AfDB and CIF investments; Djibouti partners with Mexico; Kenya plans new wells

In Africa, AfDB and CIF report on African climate-smart investments; Djibouti signs a geothermal agreement with Mexico; Kenya expects to build 12 new geothermal wells per year.


AfDB and CIF Report on African Climate-Smart Investments
Djibouti: Geothermal Agreement Signed with Mexico
Kenya: 12 New Wells Expected Each Year

AfDB and CIF Report on African Climate-Smart Investments
African Development Bank (AfDB)’s second semi-annual report notes as a country making bold moves that “Kenya is one of the world’s first nations to shift its energy mix to include first-ever geothermal as a primary energy driver.” The Bank along with the Climate Investment Funds (CIF) have eight projects under implementation — in Kenya, Morocco, Mozambique, Niger and South Africa, backed by US $420 million CIF funding and US $1.1 billion of AfDB own funding (Afdb.org, PDF; Oleafrica.com). CIF press states expected results: “6.9 million tonnes of CO2 emissions will be avoided every year, 1.3 million households and businesses will get new access to power, nearly 42,000 hectares of land will be newly dedicated to climate-resilient activities, and 150,000 farmers will gain access to climate information, including 50,000 women farmers and 3,000 villages.”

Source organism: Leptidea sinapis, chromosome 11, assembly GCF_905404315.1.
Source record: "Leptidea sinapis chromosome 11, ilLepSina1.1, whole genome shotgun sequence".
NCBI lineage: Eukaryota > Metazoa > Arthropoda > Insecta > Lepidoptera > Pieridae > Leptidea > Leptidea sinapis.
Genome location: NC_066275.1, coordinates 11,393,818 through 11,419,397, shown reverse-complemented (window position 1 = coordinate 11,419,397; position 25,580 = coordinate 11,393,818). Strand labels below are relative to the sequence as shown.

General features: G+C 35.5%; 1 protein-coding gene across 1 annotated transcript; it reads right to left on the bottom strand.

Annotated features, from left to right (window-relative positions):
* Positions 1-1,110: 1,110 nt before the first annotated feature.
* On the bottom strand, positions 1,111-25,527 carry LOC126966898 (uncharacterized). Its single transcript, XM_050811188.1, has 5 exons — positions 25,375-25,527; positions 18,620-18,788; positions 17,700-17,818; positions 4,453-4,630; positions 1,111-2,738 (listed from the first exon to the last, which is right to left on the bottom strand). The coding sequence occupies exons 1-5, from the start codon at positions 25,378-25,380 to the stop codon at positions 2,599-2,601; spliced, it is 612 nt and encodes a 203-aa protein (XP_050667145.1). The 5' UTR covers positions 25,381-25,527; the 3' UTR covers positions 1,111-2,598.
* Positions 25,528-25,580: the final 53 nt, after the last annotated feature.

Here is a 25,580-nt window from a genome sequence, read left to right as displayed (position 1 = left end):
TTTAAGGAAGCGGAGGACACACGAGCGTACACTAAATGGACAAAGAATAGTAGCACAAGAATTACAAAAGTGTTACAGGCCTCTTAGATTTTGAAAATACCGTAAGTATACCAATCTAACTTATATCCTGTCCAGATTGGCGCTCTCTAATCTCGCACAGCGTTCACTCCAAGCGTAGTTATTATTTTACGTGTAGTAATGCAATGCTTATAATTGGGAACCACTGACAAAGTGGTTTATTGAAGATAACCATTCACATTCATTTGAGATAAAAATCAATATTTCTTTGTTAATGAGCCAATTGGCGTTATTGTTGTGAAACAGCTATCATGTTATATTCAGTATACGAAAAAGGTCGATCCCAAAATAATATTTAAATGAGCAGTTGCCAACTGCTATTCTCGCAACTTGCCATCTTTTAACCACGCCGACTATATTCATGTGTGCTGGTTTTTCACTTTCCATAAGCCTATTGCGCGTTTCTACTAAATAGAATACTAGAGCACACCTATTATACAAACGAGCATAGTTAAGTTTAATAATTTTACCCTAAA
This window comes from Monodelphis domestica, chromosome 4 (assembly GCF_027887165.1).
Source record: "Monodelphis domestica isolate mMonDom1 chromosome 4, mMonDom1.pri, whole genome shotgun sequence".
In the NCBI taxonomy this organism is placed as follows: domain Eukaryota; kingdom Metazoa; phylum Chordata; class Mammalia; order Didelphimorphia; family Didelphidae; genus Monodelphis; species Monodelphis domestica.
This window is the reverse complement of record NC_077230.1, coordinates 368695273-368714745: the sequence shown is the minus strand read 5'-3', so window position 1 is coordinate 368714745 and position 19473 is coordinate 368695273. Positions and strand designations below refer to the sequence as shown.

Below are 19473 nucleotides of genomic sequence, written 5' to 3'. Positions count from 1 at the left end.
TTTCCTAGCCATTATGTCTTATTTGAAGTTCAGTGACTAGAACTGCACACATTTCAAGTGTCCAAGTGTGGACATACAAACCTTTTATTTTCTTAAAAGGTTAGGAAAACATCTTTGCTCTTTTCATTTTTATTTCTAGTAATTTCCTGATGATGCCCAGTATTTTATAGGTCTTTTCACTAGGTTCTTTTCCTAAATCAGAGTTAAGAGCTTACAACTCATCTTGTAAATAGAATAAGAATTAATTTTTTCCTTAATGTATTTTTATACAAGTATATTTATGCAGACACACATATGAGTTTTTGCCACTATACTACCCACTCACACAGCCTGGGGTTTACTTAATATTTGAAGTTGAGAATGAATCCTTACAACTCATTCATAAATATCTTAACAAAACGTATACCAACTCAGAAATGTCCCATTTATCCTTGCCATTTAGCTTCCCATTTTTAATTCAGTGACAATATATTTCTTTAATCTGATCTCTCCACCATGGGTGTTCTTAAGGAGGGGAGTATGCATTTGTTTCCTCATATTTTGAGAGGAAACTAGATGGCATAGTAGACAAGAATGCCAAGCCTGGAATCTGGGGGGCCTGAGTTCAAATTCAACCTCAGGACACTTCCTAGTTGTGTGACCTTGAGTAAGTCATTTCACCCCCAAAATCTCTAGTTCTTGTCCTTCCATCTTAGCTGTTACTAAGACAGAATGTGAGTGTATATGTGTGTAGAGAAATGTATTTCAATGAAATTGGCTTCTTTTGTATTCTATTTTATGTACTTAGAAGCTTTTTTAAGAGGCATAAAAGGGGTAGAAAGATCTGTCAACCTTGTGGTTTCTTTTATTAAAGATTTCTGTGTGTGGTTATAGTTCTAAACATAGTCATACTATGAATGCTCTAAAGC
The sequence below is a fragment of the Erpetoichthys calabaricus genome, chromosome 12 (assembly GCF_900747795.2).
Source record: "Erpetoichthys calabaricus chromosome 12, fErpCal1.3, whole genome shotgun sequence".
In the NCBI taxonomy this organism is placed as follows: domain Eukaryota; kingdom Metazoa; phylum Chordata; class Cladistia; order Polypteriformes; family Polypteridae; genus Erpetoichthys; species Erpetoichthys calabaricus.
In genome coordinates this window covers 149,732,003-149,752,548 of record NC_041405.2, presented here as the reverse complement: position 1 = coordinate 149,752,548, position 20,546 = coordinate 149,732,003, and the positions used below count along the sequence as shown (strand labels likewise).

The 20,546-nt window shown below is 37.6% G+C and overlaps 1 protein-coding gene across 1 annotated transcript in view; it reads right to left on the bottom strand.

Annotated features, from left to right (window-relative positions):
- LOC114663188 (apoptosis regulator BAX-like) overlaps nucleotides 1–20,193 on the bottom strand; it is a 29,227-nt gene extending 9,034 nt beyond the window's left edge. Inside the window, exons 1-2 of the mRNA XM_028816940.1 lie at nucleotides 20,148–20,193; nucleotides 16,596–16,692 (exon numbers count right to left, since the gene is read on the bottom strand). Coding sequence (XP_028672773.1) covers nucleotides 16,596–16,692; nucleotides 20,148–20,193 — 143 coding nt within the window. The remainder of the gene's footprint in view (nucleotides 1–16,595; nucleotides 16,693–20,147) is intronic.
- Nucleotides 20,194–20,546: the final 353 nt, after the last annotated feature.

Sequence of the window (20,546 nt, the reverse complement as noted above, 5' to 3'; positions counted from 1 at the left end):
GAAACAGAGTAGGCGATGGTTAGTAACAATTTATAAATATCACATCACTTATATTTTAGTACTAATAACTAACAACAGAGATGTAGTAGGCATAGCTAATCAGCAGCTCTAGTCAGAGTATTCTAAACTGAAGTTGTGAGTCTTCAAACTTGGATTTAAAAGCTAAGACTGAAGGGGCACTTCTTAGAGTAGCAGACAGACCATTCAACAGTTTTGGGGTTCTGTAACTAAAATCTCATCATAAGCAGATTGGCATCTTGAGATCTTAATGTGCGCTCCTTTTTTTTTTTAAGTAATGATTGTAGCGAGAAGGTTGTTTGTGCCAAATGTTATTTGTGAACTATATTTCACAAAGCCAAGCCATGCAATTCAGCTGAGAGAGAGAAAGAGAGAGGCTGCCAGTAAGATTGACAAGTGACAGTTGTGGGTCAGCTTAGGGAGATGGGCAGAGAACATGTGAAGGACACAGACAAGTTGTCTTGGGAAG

Djibouti: Geothermal Agreement Signed with Mexico
Djibouti’s Energy Minister Ali Yacoub Mahamoud and Mexico’s Energy Secretary Pedro Joaquin Coldwell signed an agreement this week focusing on geothermal development in four areas: (1) exploring resources and developing conceptual models; (2) engineering skills in well exploration; (3) supplying technology for testing fluids; and (4) developing geothermal sites and fully utilizing energy produced by geothermal firms. “Our country, which currently uses 65 percent of hydroelectric energy that is supplied from neighboring Ethiopia, intends to be the first African country to use 100 percent green energy by the year 2020,” Mahamoud is quoted at Coastweek.com

Kenya: 12 New Wells Expected Each Year
KenGen has seen a two per cent drop in steam production annually. Acting Managing Director and Chief Executive Simon Ngure says the company will drill new wells and has plans to drill 12 each year for rising demand and sustainability, reports local news Standardmedia.co.ke

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